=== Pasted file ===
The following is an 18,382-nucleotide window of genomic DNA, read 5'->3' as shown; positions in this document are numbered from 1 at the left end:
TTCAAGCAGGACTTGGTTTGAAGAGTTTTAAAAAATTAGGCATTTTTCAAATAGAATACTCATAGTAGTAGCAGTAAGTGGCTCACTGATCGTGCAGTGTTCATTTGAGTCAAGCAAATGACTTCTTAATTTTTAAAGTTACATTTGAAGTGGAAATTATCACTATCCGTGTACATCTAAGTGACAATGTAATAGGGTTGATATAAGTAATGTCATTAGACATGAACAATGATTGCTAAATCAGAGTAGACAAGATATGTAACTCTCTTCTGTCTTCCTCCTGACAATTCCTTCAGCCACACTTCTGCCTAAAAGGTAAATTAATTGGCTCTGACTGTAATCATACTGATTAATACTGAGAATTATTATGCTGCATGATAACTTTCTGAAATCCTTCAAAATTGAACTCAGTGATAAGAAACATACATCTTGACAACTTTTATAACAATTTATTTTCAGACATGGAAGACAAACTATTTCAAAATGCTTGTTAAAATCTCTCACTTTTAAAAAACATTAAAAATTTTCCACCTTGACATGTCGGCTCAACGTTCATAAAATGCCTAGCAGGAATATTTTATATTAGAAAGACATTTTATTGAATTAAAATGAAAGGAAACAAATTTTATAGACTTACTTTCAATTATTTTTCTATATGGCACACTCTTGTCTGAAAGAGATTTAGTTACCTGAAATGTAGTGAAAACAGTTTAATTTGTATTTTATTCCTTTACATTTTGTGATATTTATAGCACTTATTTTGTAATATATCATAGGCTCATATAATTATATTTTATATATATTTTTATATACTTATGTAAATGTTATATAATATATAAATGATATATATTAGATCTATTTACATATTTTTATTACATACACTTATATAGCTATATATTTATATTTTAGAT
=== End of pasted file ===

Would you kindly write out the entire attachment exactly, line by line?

The following is an 18,382-nucleotide window of genomic DNA, read 5'->3' as shown; positions in this document are numbered from 1 at the left end:
TTCAAGCAGGACTTGGTTTGAAGAGTTTTAAAAAATTAGGCATTTTTCAAATAGAATACTCATAGTAGTAGCAGTAAGTGGCTCACTGATCGTGCAGTGTTCATTTGAGTCAAGCAAATGACTTCTTAATTTTTAAAGTTACATTTGAAGTGGAAATTATCACTATCCGTGTACATCTAAGTGACAATGTAATAGGGTTGATATAAGTAATGTCATTAGACATGAACAATGATTGCTAAATCAGAGTAGACAAGATATGTAACTCTCTTCTGTCTTCCTCCTGACAATTCCTTCAGCCACACTTCTGCCTAAAAGGTAAATTAATTGGCTCTGACTGTAATCATACTGATTAATACTGAGAATTATTATGCTGCATGATAACTTTCTGAAATCCTTCAAAATTGAACTCAGTGATAAGAAACATACATCTTGACAACTTTTATAACAATTTATTTTCAGACATGGAAGACAAACTATTTCAAAATGCTTGTTAAAATCTCTCACTTTTAAAAAACATTAAAAATTTTCCACCTTGACATGTCGGCTCAACGTTCATAAAATGCCTAGCAGGAATATTTTATATTAGAAAGACATTTTATTGAATTAAAATGAAAGGAAACAAATTTTATAGACTTACTTTCAATTATTTTTCTATATGGCACACTCTTGTCTGAAAGAGATTTAGTTACCTGAAATGTAGTGAAAACAGTTTAATTTGTATTTTATTCCTTTACATTTTGTGATATTTATAGCACTTATTTTGTAATATATCATAGGCTCATATAATTATATTTTATATATATTTTTATATACTTATGTAAATGTTATATAATATATAAATGATATATATTAGATCTATTTACATATTTTTATTACATACACTTATATAGCTATATATTTATATTTTAGAT